Python’s concurrent.futures module

For some reason I wanted to improve performance of a small data driven Python program and tried to parallelize it. These are a few learnings to keep around for next time.

I nearly started with the very basics, defining my own threads as well as task and result queues. But then I found the very useful concurrent.futures module which provides a high-level interface to distribute tasks to both threads and processes.

I still made the mistake to start with threads. Everything worked nicely and the tool ran along with four worker threads — but every thread received 25% of CPU time and the overall runtime did not improve. I realized I had forgotten about Python’s Global Interpreter Lock (GIL).
The GIL basically prevents performance improvement using multithreading (at least of CPU-bound tasks, it is still useful for I/O). More information about the GIL:

So I had to switch to multiprocessing instead. The switch itself is really easy because it is nearly completely hidden inside concurrent.futures, I only had to replace the initialization of the ThreadPoolExecutor() with a ProcessPoolExecutor().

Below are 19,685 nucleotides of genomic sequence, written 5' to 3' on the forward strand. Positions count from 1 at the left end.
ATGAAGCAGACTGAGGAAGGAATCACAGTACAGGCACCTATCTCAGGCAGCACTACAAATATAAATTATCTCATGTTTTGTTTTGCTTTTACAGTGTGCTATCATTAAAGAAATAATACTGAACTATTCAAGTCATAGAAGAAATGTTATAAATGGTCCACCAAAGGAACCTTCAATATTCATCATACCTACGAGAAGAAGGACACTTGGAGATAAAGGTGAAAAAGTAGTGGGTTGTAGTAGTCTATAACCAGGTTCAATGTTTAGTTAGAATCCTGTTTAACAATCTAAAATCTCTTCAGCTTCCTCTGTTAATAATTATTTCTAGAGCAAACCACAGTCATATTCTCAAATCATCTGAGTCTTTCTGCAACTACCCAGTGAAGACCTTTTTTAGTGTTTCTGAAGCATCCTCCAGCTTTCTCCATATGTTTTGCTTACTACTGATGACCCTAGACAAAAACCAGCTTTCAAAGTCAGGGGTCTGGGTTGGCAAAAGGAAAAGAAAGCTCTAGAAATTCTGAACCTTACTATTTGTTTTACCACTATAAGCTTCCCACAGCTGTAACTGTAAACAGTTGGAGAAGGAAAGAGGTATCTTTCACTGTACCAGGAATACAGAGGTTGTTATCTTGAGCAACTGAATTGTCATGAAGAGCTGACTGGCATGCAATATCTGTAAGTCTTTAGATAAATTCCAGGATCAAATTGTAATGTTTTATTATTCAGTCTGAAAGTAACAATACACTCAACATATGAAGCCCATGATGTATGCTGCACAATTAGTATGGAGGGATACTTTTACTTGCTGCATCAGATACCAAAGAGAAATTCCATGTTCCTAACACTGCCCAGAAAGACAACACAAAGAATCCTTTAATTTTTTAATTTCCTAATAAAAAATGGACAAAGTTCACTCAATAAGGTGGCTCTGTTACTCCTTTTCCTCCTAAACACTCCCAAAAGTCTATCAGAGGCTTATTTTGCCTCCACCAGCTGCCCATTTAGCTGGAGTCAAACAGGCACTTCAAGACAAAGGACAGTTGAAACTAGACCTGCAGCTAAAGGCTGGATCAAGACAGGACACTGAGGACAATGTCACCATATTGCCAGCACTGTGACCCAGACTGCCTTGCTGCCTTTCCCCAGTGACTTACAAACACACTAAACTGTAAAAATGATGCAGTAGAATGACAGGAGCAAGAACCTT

But with multiple processes I can no longer share variable values. Everything, including the called function itself, has to be pickled and send to the subprocess.
This required some refactoring, as I had to move the function to the module top-level (as local functions cannot be pickled) and then tried to find a good minimal set of parameters and return values in order to reduce the data transfer between the processes.

I saved my code examples for different concurrent.futures invocations as a gist for later reference: mschuett/

Along the way I also tried the asyncio module for “Asynchronous I/O, event loop, coroutines and tasks”. That one is also quite interesting, but as the name suggests it is focussed on I/O and coroutines in a single thread; functions you need for a network server. For my use case it is not useful, because asyncio does not help to utilize a second CPU core.

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